The Biggest Women’s Boxing Match Ever Will Get A Sequel
2:06 PM EST on February 6, 2023
Ahead of her fight in New York on Saturday night, Amanda Serrano did her best to keep the focus on the task at hand, and not the match-up everyone wanted to talk about. Following the pre-fight press conference, she even went so far as to publicly apologize to her opponent, Erika Cruz, for the way so many in the sport were looking past her and toward a Serrano rematch with undisputed lightweight champ Katie Taylor.
But after Serrano got her expected victory to become undisputed featherweight champ—maybe in a slightly more difficult fashion than she anticipated—it took no time at all for Cruz to be relegated to afterthought. That Taylor was present at the fight betrayed both camps' plans before the first bell even clanged, and as soon as it was over, Serrano's rival was in the ring to help promote a rematch of probably the greatest and most important women's fight ever, to take place in Dublin on May 20.
I don't want to shortchange what was in fact a very good bout between Cruz and Serrano in the theater below MSG. Cruz, though a heavy underdog, came in as a highly ranked contender with a hard-earned belt and did not back down from the challenge. She fought an aggressive 20 minutes that saw her land more punches than any opponent Serrano had faced before. But Serrano worked just as hard and held advantages in both accuracy and power. Plus, after an accidental clash of heads in the third round, Cruz was forced to awkwardly deal with a steady stream of blood from her forehead, which both impaired her defense and tilted the visuals of the fight in Serrano's favor.
After a scorecard in which two judges went 8-2 Serrano and one went 7-3, Cruz will find it difficult to return to a stage this prominent. But Serrano has her eyes set on the biggest fight of her life. In April 2022, she stepped up from featherweight to lightweight, entered the main arena at MSG for an unprecedented women's main event at that venue, and gave Taylor an impressive first-half beatdown before a late comeback allowed the champ to retain in a tight, contested split decision. A little over a year later, Serrano will enter the undefeated Taylor's home country and try to play spoiler by delivering a fight just a little more complete than the one she fought in New York.
It's unfair to talk about Taylor and Serrano as if they are the only female boxers who matter—or even the clear-cut best in the sport, given the presence of undefeated champs Claressa Shields and Chantelle Cameron. But it's also hard to deny that they're by far the most compelling pair, male or female, that the boxing overlords can conceivably put together in a ring right now. Their rivalry is so much more than just "they're both really good and have a lot of belts." It's a microcosm of all that is frustrating about women's sports and a tribute to the tenacity of those within it.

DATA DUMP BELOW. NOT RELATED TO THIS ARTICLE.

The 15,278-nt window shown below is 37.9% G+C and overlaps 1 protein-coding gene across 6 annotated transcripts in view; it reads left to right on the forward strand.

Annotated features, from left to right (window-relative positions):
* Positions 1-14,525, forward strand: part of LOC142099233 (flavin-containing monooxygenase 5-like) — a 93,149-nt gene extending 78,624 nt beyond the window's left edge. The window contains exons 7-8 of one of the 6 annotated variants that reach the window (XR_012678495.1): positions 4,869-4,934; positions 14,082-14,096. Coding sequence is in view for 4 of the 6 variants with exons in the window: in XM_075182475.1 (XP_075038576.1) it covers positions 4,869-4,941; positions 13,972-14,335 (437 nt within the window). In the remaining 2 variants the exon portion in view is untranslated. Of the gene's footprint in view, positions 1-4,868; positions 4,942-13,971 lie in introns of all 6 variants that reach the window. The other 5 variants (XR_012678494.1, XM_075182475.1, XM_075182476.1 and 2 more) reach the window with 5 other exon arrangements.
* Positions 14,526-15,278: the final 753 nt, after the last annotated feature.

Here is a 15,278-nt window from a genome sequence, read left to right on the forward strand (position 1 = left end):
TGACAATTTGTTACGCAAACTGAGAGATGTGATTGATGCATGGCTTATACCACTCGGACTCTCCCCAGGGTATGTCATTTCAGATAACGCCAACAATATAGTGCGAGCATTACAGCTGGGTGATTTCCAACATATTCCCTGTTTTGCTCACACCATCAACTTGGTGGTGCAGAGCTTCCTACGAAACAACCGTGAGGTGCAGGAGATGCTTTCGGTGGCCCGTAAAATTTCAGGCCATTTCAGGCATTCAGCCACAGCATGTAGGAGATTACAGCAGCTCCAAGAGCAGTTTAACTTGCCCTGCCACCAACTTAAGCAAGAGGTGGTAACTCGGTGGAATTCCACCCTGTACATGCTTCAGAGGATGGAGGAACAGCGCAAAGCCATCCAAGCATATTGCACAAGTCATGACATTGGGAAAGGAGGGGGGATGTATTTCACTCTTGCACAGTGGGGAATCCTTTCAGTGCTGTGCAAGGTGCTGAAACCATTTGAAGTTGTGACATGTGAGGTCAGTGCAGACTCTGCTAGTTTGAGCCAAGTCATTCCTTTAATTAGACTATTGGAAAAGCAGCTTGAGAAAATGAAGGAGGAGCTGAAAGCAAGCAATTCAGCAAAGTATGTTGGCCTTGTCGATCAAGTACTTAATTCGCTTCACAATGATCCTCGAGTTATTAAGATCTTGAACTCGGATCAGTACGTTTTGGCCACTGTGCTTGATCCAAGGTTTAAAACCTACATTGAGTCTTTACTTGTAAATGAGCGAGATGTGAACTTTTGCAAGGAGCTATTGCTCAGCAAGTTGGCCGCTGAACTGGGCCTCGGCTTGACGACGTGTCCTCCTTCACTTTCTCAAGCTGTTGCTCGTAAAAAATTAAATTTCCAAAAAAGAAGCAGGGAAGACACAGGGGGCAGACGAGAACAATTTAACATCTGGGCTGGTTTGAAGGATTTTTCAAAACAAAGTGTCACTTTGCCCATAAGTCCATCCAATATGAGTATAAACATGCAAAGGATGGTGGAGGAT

Both Taylor and Serrano endured the stigma and second-rate conditions of women's boxing in their youth, but they each took sharply contrasting paths to get to their meeting last year. Taylor, fighting out of Bray, County Wicklow, was thrust into this complicated role of anointed barrier-breaker. She won the first-ever officially sanctioned female boxing match in Ireland at age 15 and eventually became a national hero through her Olympic gold at London 2012. Though her elevation has sometimes felt like a token nod to gender equality in a sport that heavily favors the promotion of men's fights—she's often been in the lone female fight on her Matchroom Sport–promoted cards—Taylor's been winning in prominent arenas for her entire professional career, and as such has been the face of women's boxing for most fans. When you look at the all-male cards outside the Matchroom universe, it's clear no one else has really been allowed the opportunity to come close.
Serrano, a Nuyorican, got no such support or institutional attention. While Taylor's resume almost exclusively boasts appearances at easily recognizable spots like Wembley, the O2, MSG, and more, Serrano's fights have been mostly concentrated in anonymous hotels and casinos across the eastern U.S. and the Caribbean. But after toiling in obscurity and earning small paydays for over a decade, she got her big break with a pair of winning performances on the undercard of shows that might be anathema to boxing purists: Jake Paul pay-per-views. Roll your eyes all you want, but Deron Williams vs. Frank Gore helped pave the way for this massively anticipated Taylor-Serrano sequel.
Their first bout in New York was so completely defined by its own singularity, and what it meant for women's boxing as a whole, that it couldn't help but overwhelm the personal stories of each competitor. But the stirring, closely contested in-ring back-and-forth guaranteed that these two wouldn't stop at just 10 rounds. Now that everyone's hopefully done patting themselves on the backs for making money off the other half of the world hitting each other, Taylor-Serrano 2 can perhaps be less about its own significance and more about the athletes themselves.
There's no shortage of compelling backstory here. The Chosen One of women's boxing is having a homecoming after 22 straight wins across the U.K. and U.S. In Dublin, she'll look to retain in a rematch after a shaky defense against a woman who has consistently refused to be discouraged, who gained weight to challenge the Queen in her own division, and who forcibly seized the attention of every audience she fought in front of until people started turning out by the thousands to see her in a main event. I don't even care what history this fight makes. It's going to be awesome.